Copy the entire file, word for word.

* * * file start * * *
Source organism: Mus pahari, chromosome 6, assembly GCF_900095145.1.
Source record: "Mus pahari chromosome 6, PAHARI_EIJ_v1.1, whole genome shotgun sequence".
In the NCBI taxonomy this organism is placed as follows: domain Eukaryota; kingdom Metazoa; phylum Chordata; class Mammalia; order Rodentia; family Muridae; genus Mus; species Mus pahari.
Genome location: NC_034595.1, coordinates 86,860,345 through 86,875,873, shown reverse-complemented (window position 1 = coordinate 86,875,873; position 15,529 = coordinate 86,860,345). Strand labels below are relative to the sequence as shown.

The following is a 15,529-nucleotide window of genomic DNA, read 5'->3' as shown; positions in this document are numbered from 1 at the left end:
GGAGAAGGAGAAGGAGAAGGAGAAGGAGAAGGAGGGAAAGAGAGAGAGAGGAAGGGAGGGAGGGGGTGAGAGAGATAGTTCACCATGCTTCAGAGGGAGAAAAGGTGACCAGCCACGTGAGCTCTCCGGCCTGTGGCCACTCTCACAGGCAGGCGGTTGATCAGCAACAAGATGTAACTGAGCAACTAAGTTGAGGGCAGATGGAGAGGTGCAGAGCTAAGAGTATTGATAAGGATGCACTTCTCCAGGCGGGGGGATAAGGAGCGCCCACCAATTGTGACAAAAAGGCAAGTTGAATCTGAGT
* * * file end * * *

Source organism: Mus pahari, chromosome 6, assembly GCF_900095145.1.
Source record: "Mus pahari chromosome 6, PAHARI_EIJ_v1.1, whole genome shotgun sequence".
In the NCBI taxonomy this organism is placed as follows: domain Eukaryota; kingdom Metazoa; phylum Chordata; class Mammalia; order Rodentia; family Muridae; genus Mus; species Mus pahari.
Genome location: NC_034595.1, coordinates 86,860,345 through 86,875,873, shown reverse-complemented (window position 1 = coordinate 86,875,873; position 15,529 = coordinate 86,860,345). Strand labels below are relative to the sequence as shown.

The following is a 15,529-nucleotide window of genomic DNA, read 5'->3' as shown; positions in this document are numbered from 1 at the left end:
GGAGAAGGAGAAGGAGAAGGAGAAGGAGAAGGAGGGAAAGAGAGAGAGAGGAAGGGAGGGAGGGGGTGAGAGAGATAGTTCACCATGCTTCAGAGGGAGAAAAGGTGACCAGCCACGTGAGCTCTCCGGCCTGTGGCCACTCTCACAGGCAGGCGGTTGATCAGCAACAAGATGTAACTGAGCAACTAAGTTGAGGGCAGATGGAGAGGTGCAGAGCTAAGAGTATTGATAAGGATGCACTTCTCCAGGCGGGGGGATAAGGAGCGCCCACCAATTGTGACAAAAAGGCAAGTTGAATCTGAGT